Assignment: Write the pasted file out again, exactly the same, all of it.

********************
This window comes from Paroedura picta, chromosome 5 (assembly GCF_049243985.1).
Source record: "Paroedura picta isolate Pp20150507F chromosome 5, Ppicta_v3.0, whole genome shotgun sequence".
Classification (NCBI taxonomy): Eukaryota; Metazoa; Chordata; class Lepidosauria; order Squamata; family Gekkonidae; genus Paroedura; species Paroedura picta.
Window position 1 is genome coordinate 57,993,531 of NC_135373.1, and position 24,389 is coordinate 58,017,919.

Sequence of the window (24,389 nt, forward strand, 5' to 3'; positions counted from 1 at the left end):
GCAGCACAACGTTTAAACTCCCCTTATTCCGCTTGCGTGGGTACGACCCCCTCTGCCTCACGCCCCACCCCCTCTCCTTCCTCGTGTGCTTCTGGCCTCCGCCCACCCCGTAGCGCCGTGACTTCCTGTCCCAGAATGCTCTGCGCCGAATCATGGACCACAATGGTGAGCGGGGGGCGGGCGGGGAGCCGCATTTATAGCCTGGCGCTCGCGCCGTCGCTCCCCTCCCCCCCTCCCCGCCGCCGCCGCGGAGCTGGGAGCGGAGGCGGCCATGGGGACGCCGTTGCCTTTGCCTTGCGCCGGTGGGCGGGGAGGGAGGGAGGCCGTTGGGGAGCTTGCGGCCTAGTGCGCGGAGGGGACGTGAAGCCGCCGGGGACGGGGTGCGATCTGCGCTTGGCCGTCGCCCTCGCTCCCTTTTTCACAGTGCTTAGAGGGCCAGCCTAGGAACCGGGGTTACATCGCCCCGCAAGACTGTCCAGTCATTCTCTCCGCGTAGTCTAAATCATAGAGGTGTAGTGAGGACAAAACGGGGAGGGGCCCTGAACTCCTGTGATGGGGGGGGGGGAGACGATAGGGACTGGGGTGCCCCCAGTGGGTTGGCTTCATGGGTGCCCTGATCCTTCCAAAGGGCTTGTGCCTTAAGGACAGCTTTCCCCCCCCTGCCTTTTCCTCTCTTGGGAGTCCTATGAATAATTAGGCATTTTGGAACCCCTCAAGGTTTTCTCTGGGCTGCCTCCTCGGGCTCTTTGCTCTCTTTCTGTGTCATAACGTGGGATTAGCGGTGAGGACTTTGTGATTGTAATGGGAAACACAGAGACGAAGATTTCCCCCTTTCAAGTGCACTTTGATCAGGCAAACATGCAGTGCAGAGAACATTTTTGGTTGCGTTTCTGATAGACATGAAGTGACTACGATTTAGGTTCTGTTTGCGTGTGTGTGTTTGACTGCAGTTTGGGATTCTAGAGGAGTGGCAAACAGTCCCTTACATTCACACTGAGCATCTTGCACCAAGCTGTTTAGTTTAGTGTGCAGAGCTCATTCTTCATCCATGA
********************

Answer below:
This window comes from Paroedura picta, chromosome 5 (assembly GCF_049243985.1).
Source record: "Paroedura picta isolate Pp20150507F chromosome 5, Ppicta_v3.0, whole genome shotgun sequence".
Classification (NCBI taxonomy): Eukaryota; Metazoa; Chordata; class Lepidosauria; order Squamata; family Gekkonidae; genus Paroedura; species Paroedura picta.
Window position 1 is genome coordinate 57,993,531 of NC_135373.1, and position 24,389 is coordinate 58,017,919.

Sequence of the window (24,389 nt, forward strand, 5' to 3'; positions counted from 1 at the left end):
GCAGCACAACGTTTAAACTCCCCTTATTCCGCTTGCGTGGGTACGACCCCCTCTGCCTCACGCCCCACCCCCTCTCCTTCCTCGTGTGCTTCTGGCCTCCGCCCACCCCGTAGCGCCGTGACTTCCTGTCCCAGAATGCTCTGCGCCGAATCATGGACCACAATGGTGAGCGGGGGGCGGGCGGGGAGCCGCATTTATAGCCTGGCGCTCGCGCCGTCGCTCCCCTCCCCCCCTCCCCGCCGCCGCCGCGGAGCTGGGAGCGGAGGCGGCCATGGGGACGCCGTTGCCTTTGCCTTGCGCCGGTGGGCGGGGAGGGAGGGAGGCCGTTGGGGAGCTTGCGGCCTAGTGCGCGGAGGGGACGTGAAGCCGCCGGGGACGGGGTGCGATCTGCGCTTGGCCGTCGCCCTCGCTCCCTTTTTCACAGTGCTTAGAGGGCCAGCCTAGGAACCGGGGTTACATCGCCCCGCAAGACTGTCCAGTCATTCTCTCCGCGTAGTCTAAATCATAGAGGTGTAGTGAGGACAAAACGGGGAGGGGCCCTGAACTCCTGTGATGGGGGGGGGGGAGACGATAGGGACTGGGGTGCCCCCAGTGGGTTGGCTTCATGGGTGCCCTGATCCTTCCAAAGGGCTTGTGCCTTAAGGACAGCTTTCCCCCCCCTGCCTTTTCCTCTCTTGGGAGTCCTATGAATAATTAGGCATTTTGGAACCCCTCAAGGTTTTCTCTGGGCTGCCTCCTCGGGCTCTTTGCTCTCTTTCTGTGTCATAACGTGGGATTAGCGGTGAGGACTTTGTGATTGTAATGGGAAACACAGAGACGAAGATTTCCCCCTTTCAAGTGCACTTTGATCAGGCAAACATGCAGTGCAGAGAACATTTTTGGTTGCGTTTCTGATAGACATGAAGTGACTACGATTTAGGTTCTGTTTGCGTGTGTGTGTTTGACTGCAGTTTGGGATTCTAGAGGAGTGGCAAACAGTCCCTTACATTCACACTGAGCATCTTGCACCAAGCTGTTTAGTTTAGTGTGCAGAGCTCATTCTTCATCCATGA